That sobriety, Amador said, is why they’ve never had to enact their finely tuned crisis plan for target sports injuries. There’s plenty of time for goofing off and acting silly at camp, but the range is not the place.
Everyone waits their turn, waits for rangemaster instructions, and learns to meticulously load, position, and aim their pellets, arrows, and axes. Eager, bouncy kids—the recommended age for target sports is 7 and up or with parents—have to follow the same safety protocols as adults. It’s a chance to practice self-control and awareness of their surroundings. Target sports require focus.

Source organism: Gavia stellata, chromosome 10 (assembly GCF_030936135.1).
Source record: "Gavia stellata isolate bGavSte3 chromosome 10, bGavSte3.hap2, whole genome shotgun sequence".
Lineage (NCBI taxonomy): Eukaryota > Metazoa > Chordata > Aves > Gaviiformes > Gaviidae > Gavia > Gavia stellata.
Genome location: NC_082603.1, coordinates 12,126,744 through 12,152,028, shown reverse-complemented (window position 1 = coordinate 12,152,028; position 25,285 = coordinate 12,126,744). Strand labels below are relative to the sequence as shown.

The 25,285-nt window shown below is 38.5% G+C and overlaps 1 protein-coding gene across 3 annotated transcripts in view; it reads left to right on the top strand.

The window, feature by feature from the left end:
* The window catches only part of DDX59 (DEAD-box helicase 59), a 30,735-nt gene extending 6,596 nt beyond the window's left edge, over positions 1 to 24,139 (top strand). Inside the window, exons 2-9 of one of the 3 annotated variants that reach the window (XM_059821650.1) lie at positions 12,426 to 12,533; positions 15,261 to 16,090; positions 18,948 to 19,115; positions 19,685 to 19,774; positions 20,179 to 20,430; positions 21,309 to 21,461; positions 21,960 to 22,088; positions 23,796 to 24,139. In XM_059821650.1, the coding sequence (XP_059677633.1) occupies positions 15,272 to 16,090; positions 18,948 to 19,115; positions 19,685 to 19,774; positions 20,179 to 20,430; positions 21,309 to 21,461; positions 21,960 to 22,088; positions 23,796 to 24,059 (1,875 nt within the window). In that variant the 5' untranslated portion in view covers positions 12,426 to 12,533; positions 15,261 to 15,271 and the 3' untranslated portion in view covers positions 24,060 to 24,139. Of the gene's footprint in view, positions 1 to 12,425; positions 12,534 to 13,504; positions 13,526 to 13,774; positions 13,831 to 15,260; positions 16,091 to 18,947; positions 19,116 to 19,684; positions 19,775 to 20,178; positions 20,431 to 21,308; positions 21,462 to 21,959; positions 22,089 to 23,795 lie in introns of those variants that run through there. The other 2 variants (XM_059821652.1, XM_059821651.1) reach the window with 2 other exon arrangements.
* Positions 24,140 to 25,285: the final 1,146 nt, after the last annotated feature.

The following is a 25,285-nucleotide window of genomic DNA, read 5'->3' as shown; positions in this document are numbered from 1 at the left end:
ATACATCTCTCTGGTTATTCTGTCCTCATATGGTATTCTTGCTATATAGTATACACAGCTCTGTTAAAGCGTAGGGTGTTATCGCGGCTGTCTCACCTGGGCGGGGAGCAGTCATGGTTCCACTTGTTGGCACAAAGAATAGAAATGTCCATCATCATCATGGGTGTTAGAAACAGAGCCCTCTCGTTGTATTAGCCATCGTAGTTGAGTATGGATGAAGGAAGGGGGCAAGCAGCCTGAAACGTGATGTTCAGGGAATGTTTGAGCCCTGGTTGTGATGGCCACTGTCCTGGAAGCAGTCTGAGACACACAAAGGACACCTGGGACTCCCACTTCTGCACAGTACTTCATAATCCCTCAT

Drayton Bodner, 6, was ready to focus when he lined up with the Sericano kids on the platform at Family Camp. Most of his first shots ended up in the dirt, and his dad had to help him draw the bow. But Bodner wasn’t deterred, he loves archery, and he knows it’s all about practice.
“Sometimes I get a bullseye and I feel happy,” Bodner said.
“But I had to work at it.”